SOFIC 2012 / ISOF 2012 – BAE Systems Advanced Precision Kill Weapon System (APKWS®)

I admit to having a fond place in my heart for BAE Systems; it’s rare to find a company of its size with as much creativity and entrepreneurship. The Advanced Precision Kill Weapon System or APKWS is but one example of that.

APKWS is a precision, guided rocket that can be fired from any 2.75 inch pod, fixed wing or rotary. The system consists of four major assemblies: MK66 MK 4 rocket motor, WGU-59B guidance section, M151 warhead, M423 fuse. A second after firing, the rocket guidance section deploys four wings. The wings have aileron like trailing surfaces, called flaperons, that function to stop rotation of the rocket stabilizing its flight path. The wings also provide the mounting surface for the laser seekers. The APKWS uses the same laser designator, for targeting, as used with the Hellfire missile, integrating seamlessly with that armament.

What really impressed me about BAE’s APKWS is not just the lovely and charming Karen Spiller, it’s the modularity of design. BAE had its thinking cap on and working. The technology makes it possible for BAE’s customers to convert existing, unguided, Hydra rockets into precision guided rockets. The process is rather simple and is accomplished by removing the existing Hydra warhead and fuse; installing the WGU-59B guidance section in its place, followed by replacing the warhead. Key to this conversion is the fact that pods and aircraft require no modification – talk about “bang for the buck”. The entire concept is simply outstanding!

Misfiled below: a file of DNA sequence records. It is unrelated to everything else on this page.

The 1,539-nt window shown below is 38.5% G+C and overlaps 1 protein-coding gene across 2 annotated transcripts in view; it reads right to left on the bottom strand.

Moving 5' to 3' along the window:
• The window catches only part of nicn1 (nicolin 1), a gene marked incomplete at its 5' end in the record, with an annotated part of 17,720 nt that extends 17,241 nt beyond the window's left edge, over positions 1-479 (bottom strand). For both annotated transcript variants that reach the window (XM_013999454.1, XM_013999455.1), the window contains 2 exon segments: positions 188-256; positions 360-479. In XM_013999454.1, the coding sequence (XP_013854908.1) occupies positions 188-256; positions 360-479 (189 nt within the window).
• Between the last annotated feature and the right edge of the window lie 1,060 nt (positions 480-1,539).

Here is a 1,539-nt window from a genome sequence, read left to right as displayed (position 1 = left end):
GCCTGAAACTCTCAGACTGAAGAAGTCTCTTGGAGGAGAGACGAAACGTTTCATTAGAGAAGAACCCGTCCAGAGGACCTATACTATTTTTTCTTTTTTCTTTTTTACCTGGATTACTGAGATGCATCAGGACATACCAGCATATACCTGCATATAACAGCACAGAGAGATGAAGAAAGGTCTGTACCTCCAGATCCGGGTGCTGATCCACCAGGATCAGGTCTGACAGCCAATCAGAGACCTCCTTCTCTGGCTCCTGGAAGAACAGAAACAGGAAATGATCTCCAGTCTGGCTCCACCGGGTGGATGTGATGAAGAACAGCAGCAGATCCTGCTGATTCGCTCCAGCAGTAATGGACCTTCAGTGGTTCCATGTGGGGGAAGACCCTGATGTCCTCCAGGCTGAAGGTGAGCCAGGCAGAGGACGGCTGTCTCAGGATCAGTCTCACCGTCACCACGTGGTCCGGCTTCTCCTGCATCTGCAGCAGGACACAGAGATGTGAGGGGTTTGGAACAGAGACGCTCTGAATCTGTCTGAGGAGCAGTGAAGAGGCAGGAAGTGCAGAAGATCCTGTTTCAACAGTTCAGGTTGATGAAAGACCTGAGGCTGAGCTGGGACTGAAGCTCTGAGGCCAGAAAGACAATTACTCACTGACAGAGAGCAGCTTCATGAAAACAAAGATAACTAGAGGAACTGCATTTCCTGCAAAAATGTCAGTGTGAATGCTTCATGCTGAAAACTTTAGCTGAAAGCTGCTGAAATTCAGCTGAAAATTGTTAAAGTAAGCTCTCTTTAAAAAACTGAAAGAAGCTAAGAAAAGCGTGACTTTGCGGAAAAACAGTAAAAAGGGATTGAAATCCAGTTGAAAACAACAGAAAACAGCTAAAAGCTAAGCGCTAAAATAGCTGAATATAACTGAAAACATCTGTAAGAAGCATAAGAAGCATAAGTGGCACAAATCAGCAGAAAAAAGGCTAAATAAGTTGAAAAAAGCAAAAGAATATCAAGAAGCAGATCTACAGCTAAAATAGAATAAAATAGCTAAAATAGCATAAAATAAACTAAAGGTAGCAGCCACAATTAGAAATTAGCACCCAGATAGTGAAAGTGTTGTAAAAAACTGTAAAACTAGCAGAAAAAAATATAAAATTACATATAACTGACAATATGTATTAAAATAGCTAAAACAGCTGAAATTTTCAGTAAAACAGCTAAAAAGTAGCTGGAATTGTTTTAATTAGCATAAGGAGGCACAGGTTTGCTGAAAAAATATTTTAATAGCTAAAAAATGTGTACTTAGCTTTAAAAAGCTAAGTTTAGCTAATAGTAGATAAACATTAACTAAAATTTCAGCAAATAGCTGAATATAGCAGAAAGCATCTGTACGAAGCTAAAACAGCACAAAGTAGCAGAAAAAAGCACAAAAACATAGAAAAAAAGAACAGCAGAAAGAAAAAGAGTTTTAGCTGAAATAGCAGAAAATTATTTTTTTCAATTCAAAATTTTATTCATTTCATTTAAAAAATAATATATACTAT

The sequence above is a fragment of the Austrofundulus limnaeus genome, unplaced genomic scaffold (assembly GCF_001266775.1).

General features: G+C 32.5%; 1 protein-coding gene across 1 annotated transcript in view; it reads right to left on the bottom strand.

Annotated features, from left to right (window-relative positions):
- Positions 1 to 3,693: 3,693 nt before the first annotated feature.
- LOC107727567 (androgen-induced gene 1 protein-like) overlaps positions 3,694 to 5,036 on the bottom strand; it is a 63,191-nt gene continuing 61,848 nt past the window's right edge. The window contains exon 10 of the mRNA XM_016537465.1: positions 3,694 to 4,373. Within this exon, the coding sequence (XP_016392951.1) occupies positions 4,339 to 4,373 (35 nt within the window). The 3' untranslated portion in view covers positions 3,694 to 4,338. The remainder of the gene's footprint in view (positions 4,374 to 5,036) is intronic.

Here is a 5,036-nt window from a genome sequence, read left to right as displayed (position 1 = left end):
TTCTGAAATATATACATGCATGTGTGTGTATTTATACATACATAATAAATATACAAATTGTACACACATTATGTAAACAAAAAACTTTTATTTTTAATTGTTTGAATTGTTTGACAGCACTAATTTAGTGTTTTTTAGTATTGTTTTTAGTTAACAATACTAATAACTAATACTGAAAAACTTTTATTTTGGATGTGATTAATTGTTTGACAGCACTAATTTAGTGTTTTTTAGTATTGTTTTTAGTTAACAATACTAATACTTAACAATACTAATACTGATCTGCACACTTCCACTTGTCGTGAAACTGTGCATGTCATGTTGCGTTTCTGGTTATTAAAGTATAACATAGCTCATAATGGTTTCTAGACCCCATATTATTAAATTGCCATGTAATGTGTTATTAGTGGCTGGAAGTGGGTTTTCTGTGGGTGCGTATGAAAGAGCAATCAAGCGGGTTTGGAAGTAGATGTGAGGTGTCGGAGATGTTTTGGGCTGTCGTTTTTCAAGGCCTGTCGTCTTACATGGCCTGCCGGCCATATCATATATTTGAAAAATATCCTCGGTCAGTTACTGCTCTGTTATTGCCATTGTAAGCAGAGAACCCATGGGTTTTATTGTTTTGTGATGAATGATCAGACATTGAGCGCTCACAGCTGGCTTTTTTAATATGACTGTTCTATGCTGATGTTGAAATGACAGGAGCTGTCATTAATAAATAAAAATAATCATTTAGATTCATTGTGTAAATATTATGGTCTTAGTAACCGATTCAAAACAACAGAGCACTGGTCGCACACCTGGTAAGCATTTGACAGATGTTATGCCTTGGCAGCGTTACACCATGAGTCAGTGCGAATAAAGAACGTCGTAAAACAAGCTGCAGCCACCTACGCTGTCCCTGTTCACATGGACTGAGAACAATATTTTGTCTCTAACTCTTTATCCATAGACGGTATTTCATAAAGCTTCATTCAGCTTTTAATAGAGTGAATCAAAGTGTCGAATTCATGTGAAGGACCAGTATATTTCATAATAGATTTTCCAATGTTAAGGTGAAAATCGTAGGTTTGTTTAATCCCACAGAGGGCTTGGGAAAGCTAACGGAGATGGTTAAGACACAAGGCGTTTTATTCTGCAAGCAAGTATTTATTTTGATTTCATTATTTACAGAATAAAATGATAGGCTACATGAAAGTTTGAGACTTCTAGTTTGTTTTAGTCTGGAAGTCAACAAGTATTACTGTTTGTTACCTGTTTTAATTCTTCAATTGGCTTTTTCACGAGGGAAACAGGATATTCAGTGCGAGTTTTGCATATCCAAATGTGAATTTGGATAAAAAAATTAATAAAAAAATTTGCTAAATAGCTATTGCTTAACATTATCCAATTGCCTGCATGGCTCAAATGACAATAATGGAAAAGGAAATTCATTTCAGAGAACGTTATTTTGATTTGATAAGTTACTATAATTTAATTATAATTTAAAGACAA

In recent testing, using inert M282 warheads with unmodified flight software, APKWS engaged six targets from airborne helicopters at ranges of 1.5 to 4 kilometers. All six shots hit the target less than two meters from the laser spot. During two live warhead ground shots, APKWS rockets with the M282 warheads penetrated a triple brick wall and an M114 armored personnel carrier.

The weapon was fired for the first time in combat operations in Afghanistan from AH-1W and UH-1Y helicopters supporting U.S. Marine Corps ground forces in March.

For more information about APKWS, visit:

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